Cosmic rays (CRs) are elementary particles and atomic nuclei that have been accelerated by very high energies by magnetised shocks. They pervade interstellar space, and though they are much less numerous than the background sea of thermal particles that makes up the bulk of the interstellar medium, they carry a significant amount of energy. This makes them potentially important for the dynamics of interstellar gas. Because CRs are charged particles, they can be deflected by magnetic fields, and interactions between CRs and the magnetic fields that thread interstellar plasma provide a mechanism for CRs and the plasma to exert forces on one another. However, because magnetic interactions that can take place between CRs and the background plasma around them are complex and poorly understood, the exact nature of CR transport remains an unsolved problem.
For this reason, astrophysicists who seek to model CRs often resort to ad hoc empirical prescriptions, for example assuming that CR transport can be approximated as a simple diffusion process. This simple assumption works surprisingly well when it comes to reproducing the observable signatures of CRs, for example gamma-ray emission produced when CR protons collide with protons in the interstellar medium. However, this is an empirical description only, and one at odds with plasma physics models, which suggest that for the CRs that carry most of the energy budget – protons with energies of order a GeV – the dominant mode of CR motion should be a process known as streaming, whereby CRs move along magnetic field lines locked in resonance with Alfvén waves. In this picture, CRs do not diffuse, they slide along magnetic field lines like beads on a wire.
In Sampson et al. (2023), ANU honours student Matt Sampson led a team of other ANU researchers, including PhD student James Beattie, in developing models that go a long way toward reconciling the empirical diffusion and theoretically-motivated streaming pictures. The key insight that motivated the research is that, while microscopically CRs move along field lines like beads on a wire, if the field lines themselves are in turbulent motion, the net effect may look something like diffusion. To test this hypothesis, we carried out a suite of 240 simulations of magnetohydrodynamic turbulence coupled to calculations of the trajectories of CRs through that turbulence. We then analysed the statistical properties of the spatial distribution of CRs after their launch (Figure 1) to investigate whether the effects indeed looked like diffusion, and to characterise the diffusion rate as a function of the fundamental properties of the turbulence.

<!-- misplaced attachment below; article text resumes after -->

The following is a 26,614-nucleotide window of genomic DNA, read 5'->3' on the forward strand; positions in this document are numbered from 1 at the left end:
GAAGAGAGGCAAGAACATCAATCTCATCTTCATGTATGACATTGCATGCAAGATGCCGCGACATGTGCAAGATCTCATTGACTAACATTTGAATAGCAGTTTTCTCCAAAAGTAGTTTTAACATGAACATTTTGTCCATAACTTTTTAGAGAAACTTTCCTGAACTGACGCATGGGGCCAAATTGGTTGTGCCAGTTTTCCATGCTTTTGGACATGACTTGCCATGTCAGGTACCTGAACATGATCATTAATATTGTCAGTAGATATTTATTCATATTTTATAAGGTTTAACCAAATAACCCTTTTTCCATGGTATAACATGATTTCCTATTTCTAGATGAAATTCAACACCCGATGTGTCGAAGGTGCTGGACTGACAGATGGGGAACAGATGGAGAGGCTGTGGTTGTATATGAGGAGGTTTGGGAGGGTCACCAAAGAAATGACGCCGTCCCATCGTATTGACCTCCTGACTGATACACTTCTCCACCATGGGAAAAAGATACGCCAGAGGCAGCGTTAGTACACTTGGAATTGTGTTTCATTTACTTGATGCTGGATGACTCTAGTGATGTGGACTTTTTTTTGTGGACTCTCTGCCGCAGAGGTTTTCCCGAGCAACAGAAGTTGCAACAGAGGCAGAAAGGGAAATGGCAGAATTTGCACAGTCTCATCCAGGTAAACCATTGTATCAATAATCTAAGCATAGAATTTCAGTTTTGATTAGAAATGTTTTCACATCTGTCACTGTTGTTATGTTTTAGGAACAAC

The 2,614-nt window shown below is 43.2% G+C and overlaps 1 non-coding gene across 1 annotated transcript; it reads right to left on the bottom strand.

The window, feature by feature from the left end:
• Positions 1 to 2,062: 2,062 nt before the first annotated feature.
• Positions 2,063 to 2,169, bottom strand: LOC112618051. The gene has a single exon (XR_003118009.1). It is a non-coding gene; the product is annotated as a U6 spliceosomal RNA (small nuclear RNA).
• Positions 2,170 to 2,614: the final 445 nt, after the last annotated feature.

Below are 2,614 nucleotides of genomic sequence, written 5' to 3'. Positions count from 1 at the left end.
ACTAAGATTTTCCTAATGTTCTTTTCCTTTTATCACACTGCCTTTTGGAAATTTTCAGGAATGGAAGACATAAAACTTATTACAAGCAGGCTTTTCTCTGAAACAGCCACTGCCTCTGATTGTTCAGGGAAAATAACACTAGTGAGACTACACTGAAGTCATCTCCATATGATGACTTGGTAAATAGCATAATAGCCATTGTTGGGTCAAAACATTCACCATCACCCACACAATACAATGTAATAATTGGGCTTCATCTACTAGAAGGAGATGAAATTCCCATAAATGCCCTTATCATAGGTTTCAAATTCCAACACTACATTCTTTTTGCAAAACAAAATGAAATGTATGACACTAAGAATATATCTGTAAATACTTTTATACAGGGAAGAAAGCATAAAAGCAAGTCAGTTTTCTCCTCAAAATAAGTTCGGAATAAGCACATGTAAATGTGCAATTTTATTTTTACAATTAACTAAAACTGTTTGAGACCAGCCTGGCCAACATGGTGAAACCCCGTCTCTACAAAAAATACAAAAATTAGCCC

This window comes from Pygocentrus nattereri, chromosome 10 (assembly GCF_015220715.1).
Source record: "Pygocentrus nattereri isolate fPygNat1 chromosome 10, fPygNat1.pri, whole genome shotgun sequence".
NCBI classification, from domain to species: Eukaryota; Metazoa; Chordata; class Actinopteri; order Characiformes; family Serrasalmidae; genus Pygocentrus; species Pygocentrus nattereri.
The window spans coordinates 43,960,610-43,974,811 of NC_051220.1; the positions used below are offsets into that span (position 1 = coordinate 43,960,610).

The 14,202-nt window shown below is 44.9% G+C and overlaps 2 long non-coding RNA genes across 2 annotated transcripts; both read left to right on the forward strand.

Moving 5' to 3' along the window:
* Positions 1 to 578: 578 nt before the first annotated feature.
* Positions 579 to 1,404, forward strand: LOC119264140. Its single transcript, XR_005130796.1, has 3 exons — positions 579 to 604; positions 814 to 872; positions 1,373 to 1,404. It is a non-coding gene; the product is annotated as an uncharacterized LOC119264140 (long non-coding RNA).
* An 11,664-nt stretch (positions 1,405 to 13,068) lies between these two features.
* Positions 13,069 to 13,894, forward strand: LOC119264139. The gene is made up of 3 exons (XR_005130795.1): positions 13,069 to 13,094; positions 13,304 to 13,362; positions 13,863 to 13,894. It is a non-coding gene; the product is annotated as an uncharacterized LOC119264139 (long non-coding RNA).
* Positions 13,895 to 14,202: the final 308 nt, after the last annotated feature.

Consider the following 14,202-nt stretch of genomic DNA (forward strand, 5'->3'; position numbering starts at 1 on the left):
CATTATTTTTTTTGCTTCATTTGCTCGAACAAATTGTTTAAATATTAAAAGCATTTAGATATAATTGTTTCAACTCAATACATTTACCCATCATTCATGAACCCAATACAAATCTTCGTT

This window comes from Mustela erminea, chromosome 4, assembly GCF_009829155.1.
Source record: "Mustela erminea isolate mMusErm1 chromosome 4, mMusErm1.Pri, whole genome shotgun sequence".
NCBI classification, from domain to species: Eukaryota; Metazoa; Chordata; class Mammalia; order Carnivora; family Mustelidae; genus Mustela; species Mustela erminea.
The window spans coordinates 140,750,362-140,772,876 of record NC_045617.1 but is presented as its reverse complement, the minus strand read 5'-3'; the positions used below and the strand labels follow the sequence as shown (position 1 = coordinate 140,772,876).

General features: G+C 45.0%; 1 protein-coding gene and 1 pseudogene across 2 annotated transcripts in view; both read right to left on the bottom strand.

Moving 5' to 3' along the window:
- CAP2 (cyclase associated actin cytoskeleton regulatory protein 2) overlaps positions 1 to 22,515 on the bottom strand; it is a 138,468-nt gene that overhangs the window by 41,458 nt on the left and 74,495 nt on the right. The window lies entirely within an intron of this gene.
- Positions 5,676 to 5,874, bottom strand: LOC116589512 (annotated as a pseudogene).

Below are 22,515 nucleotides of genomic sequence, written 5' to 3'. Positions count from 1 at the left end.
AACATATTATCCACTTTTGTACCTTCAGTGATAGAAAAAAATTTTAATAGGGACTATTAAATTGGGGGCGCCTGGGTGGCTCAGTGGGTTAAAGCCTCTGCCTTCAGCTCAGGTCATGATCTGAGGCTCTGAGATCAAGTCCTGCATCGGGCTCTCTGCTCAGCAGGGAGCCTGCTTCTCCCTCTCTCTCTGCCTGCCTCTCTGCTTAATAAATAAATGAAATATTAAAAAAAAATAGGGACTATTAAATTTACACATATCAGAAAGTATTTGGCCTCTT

We found a surprising result: while the statistical properties of the CR distribution produced by propagation through the turbulence look in some ways like diffusion, they are better described by superdiffusion. Superdiffusion differs from diffusion in that both can be thought of as the result of particles carrying out a random walk, but with ordinary diffusion the steps of that walk are of fixed size, or are drawn from a distribution like a Gaussian with small tails. By contrast, superdiffusion corresponds to a case where particles walk randomly, but the steps they talk are occasionally very large, so that the distribution of step sizes is heavy-tailed. CRs seems to undergo this sort of heavy-tailed random walk, rather than the classical random walk as assumed in simple models.
Our simulation suite enabled us to calculate the statistical properties of CR superdiffusion and how they depend on the fundamental properties of the plasma through which the CRs move. This will enable future modelling of CR transport using a physically-motivated rather than an ad hoc model. The realisation that CR transport is better described by superdiffusion than diffusion also helps resolve some outstanding problems in existing models. Previous diffusion-based models encountered the problem that it was not possible to reproduce all the existing observations using a single diffusion rate; observations on small sales focused on individual sources of CRs seemed to require a lower diffusion rate than observations that are sensitive to the average diffusion rate of the whole Galaxy. Superdiffusion naturally removes this problem, because one way of viewing superdiffusion is as diffusion where there are different diffusion rates on different length scales – in a superdiffusive system, particles travel long distances faster than would be expected for pure diffusion, but travel short distances more slowly. This is exactly what the observational constraints seem to demand, and thus our results enable us to reproduce all the observations with a single superdiffusive model.
Reference: “Turbulent diffusion of streaming cosmic rays in compressible, partially ionized plasma”, Sampson, M. L., Beattie, J. R., Krumholz, M. R., Crocker, R. M., Federrath, C., & Seta, A. 2023, Monthly Notices of the Royal Astronomical Society, 519, 1503
Figure 1: Snapshots from a few simulations in our simulation suite. Each panel represents a different simulation, with the different simulations characterised by the sonic Mach number M and the Alfvénic Mach number MA0; colours indicate the local Alfvén speed vA in the plasma, with blue corresponding to places where it is lower than the mean Alfvén speed in the simulation vA0 and red to places where it is higher. The superimposed great trails show the trajectories of sample CRs through the plasma, with darker green corresponding to the most recently-injected CRs and lighter green to CRs that have been traveling through the plasma for a longer time.